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“When we got on defense, some of the guards said they had to take off their helmets. When I asked them why, they said, ‘It was a forbidden symbol, so we weren’t allowed to wear it in the stadium,'” he said. “They were adamant that they wouldn’t let us into the stadium unless I took my hat off.” .
American football writer Grant Wahl said he was stopped by a security guard for wearing a rainbow shirt in another incident before the same game. Val later said he was detained for half an hour for an “unnecessary ordeal” but eventually allowed into the stadium. “Go away you gays,” he said tweeted Sharing a picture of a shirt with a rainbow emoji.
According to guidelines shared by FIFA last week, football fans are encouraged to express their identity freely within official competition areas without repercussions. “There is no risk; they feel comfortable expressing themselves; They are happy to show their love to their partners,” Gerdin Lindhout, FIFA’s head of fan relations, told ITV News on Wednesday. “They won’t go to any trouble to show their love in public.”
At the time, FIFA clarified that the guidelines did not apply to areas where the rules were unclear outside the official competition area.
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On Monday, soccer fan Justin Martin said he was repeatedly confronted by subway passengers as he walked to the Wales-USA game with a small rainbow flag, including two men dressed as official FIFA volunteers. Justin Martin told The Washington Post in a phone interview that during a subway ride, five people asked him to remove the symbol, and one passenger became agitated after refusing to hide the flag.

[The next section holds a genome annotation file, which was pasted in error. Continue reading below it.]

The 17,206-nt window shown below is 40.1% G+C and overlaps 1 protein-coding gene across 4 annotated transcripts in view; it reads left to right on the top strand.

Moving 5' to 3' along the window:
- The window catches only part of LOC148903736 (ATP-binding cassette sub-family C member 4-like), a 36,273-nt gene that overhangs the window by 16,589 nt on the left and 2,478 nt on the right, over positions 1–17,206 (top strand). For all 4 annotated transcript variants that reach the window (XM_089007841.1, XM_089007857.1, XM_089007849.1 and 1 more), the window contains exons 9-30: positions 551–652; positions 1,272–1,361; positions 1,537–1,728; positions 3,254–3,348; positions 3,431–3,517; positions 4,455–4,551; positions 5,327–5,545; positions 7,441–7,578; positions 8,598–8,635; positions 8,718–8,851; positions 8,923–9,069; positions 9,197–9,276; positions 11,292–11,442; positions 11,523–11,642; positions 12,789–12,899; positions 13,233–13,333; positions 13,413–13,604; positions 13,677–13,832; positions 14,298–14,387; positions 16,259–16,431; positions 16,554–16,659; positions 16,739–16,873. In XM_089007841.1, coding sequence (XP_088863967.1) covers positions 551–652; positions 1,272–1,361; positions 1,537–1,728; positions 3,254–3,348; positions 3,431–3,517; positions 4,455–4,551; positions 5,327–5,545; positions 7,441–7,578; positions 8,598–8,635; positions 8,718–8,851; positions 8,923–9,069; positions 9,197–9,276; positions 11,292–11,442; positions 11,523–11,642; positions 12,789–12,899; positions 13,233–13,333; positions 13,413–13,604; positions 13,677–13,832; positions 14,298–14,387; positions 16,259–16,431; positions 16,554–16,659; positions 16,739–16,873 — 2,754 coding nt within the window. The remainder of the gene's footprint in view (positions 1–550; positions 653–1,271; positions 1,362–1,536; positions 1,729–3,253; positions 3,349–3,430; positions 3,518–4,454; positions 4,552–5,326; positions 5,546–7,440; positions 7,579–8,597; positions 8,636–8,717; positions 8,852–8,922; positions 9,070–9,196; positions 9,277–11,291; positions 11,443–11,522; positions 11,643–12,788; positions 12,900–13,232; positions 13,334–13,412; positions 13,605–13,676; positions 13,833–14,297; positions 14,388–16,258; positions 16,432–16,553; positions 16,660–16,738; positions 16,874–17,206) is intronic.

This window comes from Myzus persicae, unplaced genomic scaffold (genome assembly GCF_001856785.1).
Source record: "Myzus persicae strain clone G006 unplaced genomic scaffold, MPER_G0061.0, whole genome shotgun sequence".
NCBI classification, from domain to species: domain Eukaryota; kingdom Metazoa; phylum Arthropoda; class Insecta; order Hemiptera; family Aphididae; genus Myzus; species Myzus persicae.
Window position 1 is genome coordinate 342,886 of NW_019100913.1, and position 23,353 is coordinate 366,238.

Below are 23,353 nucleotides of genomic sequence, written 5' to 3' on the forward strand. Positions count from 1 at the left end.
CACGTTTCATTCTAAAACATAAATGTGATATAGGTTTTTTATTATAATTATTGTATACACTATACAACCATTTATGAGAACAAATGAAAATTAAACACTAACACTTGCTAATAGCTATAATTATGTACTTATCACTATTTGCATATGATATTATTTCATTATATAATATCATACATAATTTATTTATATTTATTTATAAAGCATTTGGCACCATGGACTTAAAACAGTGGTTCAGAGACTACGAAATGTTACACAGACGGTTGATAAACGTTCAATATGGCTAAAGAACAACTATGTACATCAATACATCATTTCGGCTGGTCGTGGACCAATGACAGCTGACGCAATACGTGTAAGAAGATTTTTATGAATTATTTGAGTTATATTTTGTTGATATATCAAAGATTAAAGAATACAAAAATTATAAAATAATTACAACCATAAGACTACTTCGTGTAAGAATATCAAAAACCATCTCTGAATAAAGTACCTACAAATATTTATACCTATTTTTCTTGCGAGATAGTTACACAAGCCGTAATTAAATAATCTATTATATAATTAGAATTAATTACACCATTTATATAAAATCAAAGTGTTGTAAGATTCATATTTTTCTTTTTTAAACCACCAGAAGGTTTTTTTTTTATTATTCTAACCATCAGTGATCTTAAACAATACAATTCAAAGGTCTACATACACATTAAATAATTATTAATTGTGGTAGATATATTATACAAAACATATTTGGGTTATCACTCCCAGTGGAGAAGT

Martin, a Qatar-based journalism professor who does not identify as LGBTQ, said he was carrying it as a show of support for marginalized groups when other passengers repeatedly demanded it be removed.
“I was standing on the train with a symbol in my hand and using my phone. Two young FIFA volunteers, wearing brown t-shirts with the words ‘volunteer’ on the back, approached me and asked me to hang the flag out of respect for their local culture.” After he refused, Martin said one of the volunteers became upset and called him “disgusting. defined.